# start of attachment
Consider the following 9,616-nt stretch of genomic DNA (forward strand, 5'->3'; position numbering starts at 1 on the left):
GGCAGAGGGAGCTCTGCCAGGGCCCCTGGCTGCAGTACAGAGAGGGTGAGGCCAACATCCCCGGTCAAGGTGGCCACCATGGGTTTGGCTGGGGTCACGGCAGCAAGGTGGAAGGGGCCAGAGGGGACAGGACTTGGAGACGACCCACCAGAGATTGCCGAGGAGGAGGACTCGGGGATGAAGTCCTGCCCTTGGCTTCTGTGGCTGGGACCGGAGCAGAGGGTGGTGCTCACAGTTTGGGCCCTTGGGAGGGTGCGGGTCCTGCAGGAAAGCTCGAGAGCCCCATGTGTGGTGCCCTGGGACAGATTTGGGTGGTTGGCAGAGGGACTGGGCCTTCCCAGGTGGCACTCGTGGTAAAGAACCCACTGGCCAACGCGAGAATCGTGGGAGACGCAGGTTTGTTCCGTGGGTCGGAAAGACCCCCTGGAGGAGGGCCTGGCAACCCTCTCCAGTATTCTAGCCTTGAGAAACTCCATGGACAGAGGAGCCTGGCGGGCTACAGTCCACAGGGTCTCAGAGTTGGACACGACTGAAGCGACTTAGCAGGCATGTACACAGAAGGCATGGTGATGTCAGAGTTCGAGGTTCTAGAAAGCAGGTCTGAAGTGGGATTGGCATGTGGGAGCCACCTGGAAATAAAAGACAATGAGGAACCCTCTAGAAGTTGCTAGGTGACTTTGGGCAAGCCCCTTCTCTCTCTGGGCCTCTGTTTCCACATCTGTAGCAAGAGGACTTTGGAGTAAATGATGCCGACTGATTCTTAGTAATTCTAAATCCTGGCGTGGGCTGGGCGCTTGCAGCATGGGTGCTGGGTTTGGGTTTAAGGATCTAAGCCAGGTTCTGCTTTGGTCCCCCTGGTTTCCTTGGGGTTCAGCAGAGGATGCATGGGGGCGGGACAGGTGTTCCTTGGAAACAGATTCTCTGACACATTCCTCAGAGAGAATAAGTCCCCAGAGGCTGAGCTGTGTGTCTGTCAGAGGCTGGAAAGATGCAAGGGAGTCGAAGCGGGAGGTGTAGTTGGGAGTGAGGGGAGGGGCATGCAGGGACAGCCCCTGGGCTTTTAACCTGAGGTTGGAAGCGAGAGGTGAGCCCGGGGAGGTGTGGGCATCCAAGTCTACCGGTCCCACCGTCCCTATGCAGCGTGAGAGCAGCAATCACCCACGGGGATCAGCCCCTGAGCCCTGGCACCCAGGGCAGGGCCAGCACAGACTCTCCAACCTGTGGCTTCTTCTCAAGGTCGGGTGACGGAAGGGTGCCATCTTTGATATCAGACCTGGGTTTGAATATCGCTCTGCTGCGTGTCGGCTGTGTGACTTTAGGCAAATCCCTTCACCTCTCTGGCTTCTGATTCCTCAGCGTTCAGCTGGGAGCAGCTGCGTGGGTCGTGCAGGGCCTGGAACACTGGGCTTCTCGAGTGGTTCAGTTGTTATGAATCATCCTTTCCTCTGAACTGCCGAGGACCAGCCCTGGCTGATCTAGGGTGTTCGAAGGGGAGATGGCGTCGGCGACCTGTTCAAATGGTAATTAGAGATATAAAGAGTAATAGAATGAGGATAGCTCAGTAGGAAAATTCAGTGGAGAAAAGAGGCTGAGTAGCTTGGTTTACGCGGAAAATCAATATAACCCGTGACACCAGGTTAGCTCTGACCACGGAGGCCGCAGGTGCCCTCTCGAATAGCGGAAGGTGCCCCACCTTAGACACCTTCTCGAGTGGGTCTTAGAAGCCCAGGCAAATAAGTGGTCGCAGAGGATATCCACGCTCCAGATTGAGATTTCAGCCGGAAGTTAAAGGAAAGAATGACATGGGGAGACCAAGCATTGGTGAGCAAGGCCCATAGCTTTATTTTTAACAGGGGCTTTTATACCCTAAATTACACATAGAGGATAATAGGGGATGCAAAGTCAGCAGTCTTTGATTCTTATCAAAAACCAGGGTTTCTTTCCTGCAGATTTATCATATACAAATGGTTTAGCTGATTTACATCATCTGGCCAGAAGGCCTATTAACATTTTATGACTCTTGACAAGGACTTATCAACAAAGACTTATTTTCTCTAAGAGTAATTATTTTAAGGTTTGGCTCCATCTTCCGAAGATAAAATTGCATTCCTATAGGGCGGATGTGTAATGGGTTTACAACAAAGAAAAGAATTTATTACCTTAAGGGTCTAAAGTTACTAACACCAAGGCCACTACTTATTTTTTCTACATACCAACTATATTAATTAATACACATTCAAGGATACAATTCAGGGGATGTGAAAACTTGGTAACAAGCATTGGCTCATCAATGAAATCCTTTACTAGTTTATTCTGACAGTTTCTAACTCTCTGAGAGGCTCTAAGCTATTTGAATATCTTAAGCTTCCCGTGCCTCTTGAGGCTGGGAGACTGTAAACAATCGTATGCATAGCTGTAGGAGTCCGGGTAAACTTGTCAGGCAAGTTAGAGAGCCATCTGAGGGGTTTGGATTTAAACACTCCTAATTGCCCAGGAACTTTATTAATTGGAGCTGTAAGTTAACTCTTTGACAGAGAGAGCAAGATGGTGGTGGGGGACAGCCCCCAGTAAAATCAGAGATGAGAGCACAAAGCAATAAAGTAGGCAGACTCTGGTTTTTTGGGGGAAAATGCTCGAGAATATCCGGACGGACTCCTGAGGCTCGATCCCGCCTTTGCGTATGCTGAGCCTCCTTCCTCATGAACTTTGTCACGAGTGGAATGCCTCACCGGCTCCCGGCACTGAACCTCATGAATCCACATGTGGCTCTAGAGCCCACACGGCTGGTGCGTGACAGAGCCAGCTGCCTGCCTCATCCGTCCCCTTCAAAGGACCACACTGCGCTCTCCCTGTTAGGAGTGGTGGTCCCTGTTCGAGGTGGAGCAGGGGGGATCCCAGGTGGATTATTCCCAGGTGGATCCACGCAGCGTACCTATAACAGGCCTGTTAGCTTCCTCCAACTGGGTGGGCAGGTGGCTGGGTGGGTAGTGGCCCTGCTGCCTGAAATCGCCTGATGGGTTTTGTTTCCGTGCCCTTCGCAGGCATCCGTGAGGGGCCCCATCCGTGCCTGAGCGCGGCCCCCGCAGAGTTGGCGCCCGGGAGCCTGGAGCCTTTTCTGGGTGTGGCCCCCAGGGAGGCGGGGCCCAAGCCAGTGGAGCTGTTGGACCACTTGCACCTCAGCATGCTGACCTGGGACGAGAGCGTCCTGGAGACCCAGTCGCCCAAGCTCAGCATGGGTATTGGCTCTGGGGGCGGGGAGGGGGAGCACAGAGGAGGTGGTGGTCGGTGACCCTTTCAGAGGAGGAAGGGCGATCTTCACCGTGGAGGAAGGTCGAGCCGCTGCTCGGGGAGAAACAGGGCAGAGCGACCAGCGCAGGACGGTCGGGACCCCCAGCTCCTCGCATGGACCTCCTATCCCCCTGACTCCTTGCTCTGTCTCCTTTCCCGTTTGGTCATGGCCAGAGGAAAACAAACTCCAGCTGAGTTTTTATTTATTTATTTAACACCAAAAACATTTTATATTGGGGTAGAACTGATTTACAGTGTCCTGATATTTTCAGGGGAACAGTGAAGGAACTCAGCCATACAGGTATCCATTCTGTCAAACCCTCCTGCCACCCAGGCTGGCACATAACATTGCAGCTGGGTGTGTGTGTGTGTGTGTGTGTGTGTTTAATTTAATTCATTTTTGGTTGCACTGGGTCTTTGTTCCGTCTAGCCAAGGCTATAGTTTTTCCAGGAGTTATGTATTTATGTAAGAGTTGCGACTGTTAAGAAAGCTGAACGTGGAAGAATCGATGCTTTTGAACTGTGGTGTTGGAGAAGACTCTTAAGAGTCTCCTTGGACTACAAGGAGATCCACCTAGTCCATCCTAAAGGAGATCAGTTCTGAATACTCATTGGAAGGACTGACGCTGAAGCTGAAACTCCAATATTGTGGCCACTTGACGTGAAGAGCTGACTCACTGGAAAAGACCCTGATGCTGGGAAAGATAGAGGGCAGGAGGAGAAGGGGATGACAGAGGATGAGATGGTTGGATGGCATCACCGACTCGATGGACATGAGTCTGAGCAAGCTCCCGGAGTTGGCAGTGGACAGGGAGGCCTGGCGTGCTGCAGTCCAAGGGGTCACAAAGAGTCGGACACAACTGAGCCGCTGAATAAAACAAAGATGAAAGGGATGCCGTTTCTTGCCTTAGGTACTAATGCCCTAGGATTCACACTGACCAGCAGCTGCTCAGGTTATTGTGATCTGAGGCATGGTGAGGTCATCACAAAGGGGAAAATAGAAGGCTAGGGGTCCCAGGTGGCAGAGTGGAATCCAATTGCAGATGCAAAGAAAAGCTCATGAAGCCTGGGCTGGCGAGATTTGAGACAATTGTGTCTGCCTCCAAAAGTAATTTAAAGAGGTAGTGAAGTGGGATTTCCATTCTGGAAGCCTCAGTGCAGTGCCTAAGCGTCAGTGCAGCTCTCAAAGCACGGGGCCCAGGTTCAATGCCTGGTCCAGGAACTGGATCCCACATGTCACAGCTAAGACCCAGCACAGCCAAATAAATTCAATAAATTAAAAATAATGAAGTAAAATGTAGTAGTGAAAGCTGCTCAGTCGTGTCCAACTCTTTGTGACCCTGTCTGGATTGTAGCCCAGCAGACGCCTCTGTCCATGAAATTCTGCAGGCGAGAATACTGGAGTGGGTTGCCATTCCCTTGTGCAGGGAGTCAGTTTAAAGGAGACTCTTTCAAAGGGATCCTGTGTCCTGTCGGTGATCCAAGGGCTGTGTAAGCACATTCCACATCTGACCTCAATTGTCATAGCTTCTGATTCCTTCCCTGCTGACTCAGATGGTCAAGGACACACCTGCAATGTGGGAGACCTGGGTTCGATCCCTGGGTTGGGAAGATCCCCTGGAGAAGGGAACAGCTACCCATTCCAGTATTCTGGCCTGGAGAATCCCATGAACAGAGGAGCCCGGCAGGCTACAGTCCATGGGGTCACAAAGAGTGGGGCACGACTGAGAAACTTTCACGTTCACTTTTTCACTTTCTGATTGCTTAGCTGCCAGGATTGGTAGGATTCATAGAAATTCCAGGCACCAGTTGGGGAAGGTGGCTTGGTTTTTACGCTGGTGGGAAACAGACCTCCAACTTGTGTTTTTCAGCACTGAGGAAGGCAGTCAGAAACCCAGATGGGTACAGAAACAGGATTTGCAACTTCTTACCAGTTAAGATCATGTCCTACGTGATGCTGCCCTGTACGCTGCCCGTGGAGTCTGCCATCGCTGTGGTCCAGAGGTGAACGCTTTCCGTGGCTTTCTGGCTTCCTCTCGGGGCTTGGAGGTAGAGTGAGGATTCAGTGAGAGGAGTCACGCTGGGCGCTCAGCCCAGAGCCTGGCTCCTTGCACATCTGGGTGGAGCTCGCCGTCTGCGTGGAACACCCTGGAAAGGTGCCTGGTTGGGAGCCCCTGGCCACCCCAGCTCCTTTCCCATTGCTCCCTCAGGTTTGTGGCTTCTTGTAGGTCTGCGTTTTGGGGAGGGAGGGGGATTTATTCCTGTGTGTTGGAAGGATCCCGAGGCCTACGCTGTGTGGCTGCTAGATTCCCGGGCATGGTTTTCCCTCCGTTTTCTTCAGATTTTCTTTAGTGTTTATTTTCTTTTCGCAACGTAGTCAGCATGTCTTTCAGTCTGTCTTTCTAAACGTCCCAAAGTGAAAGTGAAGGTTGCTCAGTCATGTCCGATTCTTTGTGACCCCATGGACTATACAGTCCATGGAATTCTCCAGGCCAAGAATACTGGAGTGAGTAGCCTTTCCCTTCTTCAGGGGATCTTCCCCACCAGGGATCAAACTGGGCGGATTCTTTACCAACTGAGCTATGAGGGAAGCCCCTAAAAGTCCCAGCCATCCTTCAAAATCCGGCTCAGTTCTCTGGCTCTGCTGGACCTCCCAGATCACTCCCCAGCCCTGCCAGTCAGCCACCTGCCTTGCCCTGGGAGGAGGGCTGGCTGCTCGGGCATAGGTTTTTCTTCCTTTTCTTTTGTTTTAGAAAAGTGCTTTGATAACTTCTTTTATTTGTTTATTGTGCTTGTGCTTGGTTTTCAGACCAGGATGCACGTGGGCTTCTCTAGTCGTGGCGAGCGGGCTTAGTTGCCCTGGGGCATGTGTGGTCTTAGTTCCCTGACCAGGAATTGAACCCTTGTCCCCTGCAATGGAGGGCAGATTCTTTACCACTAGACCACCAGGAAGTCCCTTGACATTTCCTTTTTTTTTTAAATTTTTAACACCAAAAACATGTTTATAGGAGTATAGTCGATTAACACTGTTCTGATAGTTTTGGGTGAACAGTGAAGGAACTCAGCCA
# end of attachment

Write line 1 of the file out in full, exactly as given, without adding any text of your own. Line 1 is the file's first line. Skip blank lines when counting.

Consider the following 9,616-nt stretch of genomic DNA (forward strand, 5'->3'; position numbering starts at 1 on the left):